words right out of one's mouth, to take

take the words out of someone's mouth

Anticipate what someone is about to say; also, completely agree with someone. For example, When you mentioned her dislike of fish you took the words right out of my mouth, or You took the words out of my mouth when you said he was stupid. This idiom was first recorded in 1574.
See also: mouth, of, out, take, word

take the words out of someone's mouth

If you take the words out of someone's mouth, you say the thing that they were just about to say. `Let's have lunch.' — `Ah, you took the words right out of my mouth, Lisa.'
See also: mouth, of, out, take, word

take the words out of someone's mouth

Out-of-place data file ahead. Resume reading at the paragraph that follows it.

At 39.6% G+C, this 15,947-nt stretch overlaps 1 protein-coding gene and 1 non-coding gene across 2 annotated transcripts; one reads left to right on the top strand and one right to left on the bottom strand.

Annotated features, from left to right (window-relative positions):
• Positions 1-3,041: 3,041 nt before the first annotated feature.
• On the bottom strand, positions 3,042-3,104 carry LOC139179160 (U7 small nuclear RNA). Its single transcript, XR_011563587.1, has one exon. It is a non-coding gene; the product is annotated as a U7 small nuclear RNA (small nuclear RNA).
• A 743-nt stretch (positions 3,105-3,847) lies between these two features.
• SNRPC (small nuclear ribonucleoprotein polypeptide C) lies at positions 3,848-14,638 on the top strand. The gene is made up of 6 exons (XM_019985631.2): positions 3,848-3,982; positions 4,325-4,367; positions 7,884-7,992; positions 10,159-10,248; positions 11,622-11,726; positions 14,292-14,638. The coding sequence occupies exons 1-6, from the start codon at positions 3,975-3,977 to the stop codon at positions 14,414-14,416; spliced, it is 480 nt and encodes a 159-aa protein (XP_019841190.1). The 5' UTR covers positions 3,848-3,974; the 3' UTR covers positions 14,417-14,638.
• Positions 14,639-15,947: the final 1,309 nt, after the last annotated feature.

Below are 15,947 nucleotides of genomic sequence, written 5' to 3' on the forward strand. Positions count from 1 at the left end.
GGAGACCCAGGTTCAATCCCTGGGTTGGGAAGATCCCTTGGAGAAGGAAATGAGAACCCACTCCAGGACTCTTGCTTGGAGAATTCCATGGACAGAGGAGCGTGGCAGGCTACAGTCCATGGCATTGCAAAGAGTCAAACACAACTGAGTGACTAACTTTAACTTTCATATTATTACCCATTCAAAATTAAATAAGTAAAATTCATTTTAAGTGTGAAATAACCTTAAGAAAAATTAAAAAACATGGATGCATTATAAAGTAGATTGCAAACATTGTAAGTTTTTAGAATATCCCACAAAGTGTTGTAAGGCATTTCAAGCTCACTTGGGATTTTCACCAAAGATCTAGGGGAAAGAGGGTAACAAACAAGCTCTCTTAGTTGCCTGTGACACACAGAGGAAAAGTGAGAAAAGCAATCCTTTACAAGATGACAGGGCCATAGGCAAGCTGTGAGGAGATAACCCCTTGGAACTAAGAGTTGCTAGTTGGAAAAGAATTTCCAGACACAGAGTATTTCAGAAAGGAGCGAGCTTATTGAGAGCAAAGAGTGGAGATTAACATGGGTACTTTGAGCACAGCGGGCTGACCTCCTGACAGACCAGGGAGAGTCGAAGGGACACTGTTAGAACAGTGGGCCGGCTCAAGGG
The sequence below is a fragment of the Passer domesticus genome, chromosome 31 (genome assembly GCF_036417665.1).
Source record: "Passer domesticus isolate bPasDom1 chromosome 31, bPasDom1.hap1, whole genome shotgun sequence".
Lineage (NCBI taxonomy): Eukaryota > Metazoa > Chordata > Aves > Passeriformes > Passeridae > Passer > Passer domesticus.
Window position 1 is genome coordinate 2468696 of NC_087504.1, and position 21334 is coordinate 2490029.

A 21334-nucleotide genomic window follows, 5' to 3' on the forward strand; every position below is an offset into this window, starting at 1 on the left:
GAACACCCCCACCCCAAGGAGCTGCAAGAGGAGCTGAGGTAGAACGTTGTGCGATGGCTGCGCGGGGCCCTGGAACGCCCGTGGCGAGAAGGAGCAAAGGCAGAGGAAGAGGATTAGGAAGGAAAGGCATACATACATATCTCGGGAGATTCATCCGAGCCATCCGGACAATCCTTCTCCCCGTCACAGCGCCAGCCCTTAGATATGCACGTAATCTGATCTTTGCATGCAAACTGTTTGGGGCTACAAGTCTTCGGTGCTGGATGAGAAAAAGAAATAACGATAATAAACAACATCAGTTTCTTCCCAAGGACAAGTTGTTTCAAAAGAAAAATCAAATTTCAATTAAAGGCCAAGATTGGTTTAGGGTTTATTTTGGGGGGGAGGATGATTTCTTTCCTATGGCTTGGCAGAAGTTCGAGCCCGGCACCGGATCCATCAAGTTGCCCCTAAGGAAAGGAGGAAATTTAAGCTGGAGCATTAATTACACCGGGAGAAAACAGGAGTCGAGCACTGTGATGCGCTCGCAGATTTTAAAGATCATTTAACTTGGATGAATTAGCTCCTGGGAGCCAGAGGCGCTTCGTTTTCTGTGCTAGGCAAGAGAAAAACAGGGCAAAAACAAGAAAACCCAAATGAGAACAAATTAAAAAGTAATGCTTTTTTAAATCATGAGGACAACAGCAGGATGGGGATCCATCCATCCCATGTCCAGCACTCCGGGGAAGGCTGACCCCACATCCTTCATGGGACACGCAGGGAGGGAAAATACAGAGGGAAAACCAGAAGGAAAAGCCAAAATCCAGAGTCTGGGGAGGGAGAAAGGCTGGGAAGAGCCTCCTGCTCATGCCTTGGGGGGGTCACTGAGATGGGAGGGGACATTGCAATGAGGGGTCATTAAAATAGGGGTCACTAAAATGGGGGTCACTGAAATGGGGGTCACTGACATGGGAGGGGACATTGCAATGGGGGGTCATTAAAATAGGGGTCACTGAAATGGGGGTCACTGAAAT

say what someone else was about to say.
See also: mouth, of, out, take, word

words right out of one's mouth, to take

To agree with someone completely; to anticipate what someone else is about to say. This vivid image was expressed as long ago as the sixteenth century. Richard Grafton used it in A Chronicle at Large (1568; published 1809): “The Pope . . . takying their wordes out of their mouthes, said . . .”
See also: of, out, right, take, word